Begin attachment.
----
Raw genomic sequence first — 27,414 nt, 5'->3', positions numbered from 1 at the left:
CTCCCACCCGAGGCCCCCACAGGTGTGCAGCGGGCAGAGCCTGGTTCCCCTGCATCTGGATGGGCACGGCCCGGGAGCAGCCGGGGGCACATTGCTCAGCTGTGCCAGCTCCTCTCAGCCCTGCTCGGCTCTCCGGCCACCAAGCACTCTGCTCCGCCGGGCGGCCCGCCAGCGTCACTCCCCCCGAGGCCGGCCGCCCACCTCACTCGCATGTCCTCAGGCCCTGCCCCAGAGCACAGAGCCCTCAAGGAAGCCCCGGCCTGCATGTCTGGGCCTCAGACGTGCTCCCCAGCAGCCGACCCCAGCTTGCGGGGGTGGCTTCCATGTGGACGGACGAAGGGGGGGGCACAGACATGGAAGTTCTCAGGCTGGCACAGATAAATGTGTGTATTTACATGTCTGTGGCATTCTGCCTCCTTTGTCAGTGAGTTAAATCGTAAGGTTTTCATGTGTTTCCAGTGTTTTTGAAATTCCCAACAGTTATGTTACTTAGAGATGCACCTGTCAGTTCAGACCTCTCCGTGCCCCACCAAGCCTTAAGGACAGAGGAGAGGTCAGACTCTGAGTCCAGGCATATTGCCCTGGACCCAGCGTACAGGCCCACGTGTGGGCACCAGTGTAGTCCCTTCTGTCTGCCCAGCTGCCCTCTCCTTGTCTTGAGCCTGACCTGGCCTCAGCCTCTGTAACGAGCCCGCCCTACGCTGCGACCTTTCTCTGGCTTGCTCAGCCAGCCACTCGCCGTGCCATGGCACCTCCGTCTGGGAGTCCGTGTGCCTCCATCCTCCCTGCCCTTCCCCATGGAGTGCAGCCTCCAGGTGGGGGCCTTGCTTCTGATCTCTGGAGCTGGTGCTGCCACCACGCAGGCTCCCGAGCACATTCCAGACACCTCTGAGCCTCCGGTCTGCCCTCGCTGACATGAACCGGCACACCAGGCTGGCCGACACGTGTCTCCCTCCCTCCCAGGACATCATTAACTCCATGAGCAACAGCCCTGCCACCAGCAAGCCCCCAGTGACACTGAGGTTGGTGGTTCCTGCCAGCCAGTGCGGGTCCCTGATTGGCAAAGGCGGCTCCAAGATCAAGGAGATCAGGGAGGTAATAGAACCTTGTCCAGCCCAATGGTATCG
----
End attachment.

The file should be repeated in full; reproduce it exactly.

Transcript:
Raw genomic sequence first — 27,414 nt, 5'->3', positions numbered from 1 at the left:
CTCCCACCCGAGGCCCCCACAGGTGTGCAGCGGGCAGAGCCTGGTTCCCCTGCATCTGGATGGGCACGGCCCGGGAGCAGCCGGGGGCACATTGCTCAGCTGTGCCAGCTCCTCTCAGCCCTGCTCGGCTCTCCGGCCACCAAGCACTCTGCTCCGCCGGGCGGCCCGCCAGCGTCACTCCCCCCGAGGCCGGCCGCCCACCTCACTCGCATGTCCTCAGGCCCTGCCCCAGAGCACAGAGCCCTCAAGGAAGCCCCGGCCTGCATGTCTGGGCCTCAGACGTGCTCCCCAGCAGCCGACCCCAGCTTGCGGGGGTGGCTTCCATGTGGACGGACGAAGGGGGGGGCACAGACATGGAAGTTCTCAGGCTGGCACAGATAAATGTGTGTATTTACATGTCTGTGGCATTCTGCCTCCTTTGTCAGTGAGTTAAATCGTAAGGTTTTCATGTGTTTCCAGTGTTTTTGAAATTCCCAACAGTTATGTTACTTAGAGATGCACCTGTCAGTTCAGACCTCTCCGTGCCCCACCAAGCCTTAAGGACAGAGGAGAGGTCAGACTCTGAGTCCAGGCATATTGCCCTGGACCCAGCGTACAGGCCCACGTGTGGGCACCAGTGTAGTCCCTTCTGTCTGCCCAGCTGCCCTCTCCTTGTCTTGAGCCTGACCTGGCCTCAGCCTCTGTAACGAGCCCGCCCTACGCTGCGACCTTTCTCTGGCTTGCTCAGCCAGCCACTCGCCGTGCCATGGCACCTCCGTCTGGGAGTCCGTGTGCCTCCATCCTCCCTGCCCTTCCCCATGGAGTGCAGCCTCCAGGTGGGGGCCTTGCTTCTGATCTCTGGAGCTGGTGCTGCCACCACGCAGGCTCCCGAGCACATTCCAGACACCTCTGAGCCTCCGGTCTGCCCTCGCTGACATGAACCGGCACACCAGGCTGGCCGACACGTGTCTCCCTCCCTCCCAGGACATCATTAACTCCATGAGCAACAGCCCTGCCACCAGCAAGCCCCCAGTGACACTGAGGTTGGTGGTTCCTGCCAGCCAGTGCGGGTCCCTGATTGGCAAAGGCGGCTCCAAGATCAAGGAGATCAGGGAGGTAATAGAACCTTGTCCAGCCCAATGGTATCG